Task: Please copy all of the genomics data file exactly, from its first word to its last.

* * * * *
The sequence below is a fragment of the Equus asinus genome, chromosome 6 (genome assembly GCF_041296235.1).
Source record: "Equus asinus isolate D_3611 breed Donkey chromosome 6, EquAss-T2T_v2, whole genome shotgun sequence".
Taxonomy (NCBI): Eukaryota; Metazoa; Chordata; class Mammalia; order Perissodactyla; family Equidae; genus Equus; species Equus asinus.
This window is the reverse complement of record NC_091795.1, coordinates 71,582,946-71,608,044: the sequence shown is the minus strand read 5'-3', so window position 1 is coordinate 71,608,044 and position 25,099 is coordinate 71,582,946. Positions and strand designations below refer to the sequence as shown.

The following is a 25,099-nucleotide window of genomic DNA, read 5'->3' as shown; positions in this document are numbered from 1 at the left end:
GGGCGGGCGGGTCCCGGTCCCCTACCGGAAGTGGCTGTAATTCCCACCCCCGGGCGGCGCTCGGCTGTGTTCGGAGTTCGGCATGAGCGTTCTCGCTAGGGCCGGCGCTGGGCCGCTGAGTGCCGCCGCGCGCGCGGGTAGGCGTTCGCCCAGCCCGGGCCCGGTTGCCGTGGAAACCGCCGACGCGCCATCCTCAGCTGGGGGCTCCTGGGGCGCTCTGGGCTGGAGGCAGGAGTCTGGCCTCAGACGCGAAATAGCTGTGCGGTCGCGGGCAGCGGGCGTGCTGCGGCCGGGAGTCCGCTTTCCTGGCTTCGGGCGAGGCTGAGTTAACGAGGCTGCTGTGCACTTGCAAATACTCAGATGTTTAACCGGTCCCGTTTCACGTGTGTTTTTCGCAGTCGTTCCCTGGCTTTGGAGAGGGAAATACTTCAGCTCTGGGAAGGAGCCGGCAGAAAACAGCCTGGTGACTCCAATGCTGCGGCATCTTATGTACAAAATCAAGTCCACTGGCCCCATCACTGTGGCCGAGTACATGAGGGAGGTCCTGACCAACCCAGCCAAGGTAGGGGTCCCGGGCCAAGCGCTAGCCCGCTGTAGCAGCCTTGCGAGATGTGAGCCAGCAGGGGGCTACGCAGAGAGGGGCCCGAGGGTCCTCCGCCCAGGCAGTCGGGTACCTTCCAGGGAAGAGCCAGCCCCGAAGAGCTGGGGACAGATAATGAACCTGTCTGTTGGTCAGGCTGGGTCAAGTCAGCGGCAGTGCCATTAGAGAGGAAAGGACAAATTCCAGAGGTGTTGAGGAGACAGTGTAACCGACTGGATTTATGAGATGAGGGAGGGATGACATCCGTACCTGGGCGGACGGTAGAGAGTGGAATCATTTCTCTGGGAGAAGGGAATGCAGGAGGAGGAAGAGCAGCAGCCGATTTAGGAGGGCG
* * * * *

The sequence below is a fragment of the Equus asinus genome, chromosome 6 (genome assembly GCF_041296235.1).
Source record: "Equus asinus isolate D_3611 breed Donkey chromosome 6, EquAss-T2T_v2, whole genome shotgun sequence".
Taxonomy (NCBI): Eukaryota; Metazoa; Chordata; class Mammalia; order Perissodactyla; family Equidae; genus Equus; species Equus asinus.
This window is the reverse complement of record NC_091795.1, coordinates 71,582,946-71,608,044: the sequence shown is the minus strand read 5'-3', so window position 1 is coordinate 71,608,044 and position 25,099 is coordinate 71,582,946. Positions and strand designations below refer to the sequence as shown.

The following is a 25,099-nucleotide window of genomic DNA, read 5'->3' as shown; positions in this document are numbered from 1 at the left end:
GGGCGGGCGGGTCCCGGTCCCCTACCGGAAGTGGCTGTAATTCCCACCCCCGGGCGGCGCTCGGCTGTGTTCGGAGTTCGGCATGAGCGTTCTCGCTAGGGCCGGCGCTGGGCCGCTGAGTGCCGCCGCGCGCGCGGGTAGGCGTTCGCCCAGCCCGGGCCCGGTTGCCGTGGAAACCGCCGACGCGCCATCCTCAGCTGGGGGCTCCTGGGGCGCTCTGGGCTGGAGGCAGGAGTCTGGCCTCAGACGCGAAATAGCTGTGCGGTCGCGGGCAGCGGGCGTGCTGCGGCCGGGAGTCCGCTTTCCTGGCTTCGGGCGAGGCTGAGTTAACGAGGCTGCTGTGCACTTGCAAATACTCAGATGTTTAACCGGTCCCGTTTCACGTGTGTTTTTCGCAGTCGTTCCCTGGCTTTGGAGAGGGAAATACTTCAGCTCTGGGAAGGAGCCGGCAGAAAACAGCCTGGTGACTCCAATGCTGCGGCATCTTATGTACAAAATCAAGTCCACTGGCCCCATCACTGTGGCCGAGTACATGAGGGAGGTCCTGACCAACCCAGCCAAGGTAGGGGTCCCGGGCCAAGCGCTAGCCCGCTGTAGCAGCCTTGCGAGATGTGAGCCAGCAGGGGGCTACGCAGAGAGGGGCCCGAGGGTCCTCCGCCCAGGCAGTCGGGTACCTTCCAGGGAAGAGCCAGCCCCGAAGAGCTGGGGACAGATAATGAACCTGTCTGTTGGTCAGGCTGGGTCAAGTCAGCGGCAGTGCCATTAGAGAGGAAAGGACAAATTCCAGAGGTGTTGAGGAGACAGTGTAACCGACTGGATTTATGAGATGAGGGAGGGATGACATCCGTACCTGGGCGGACGGTAGAGAGTGGAATCATTTCTCTGGGAGAAGGGAATGCAGGAGGAGGAAGAGCAGCAGCCGATTTAGGAGGGCG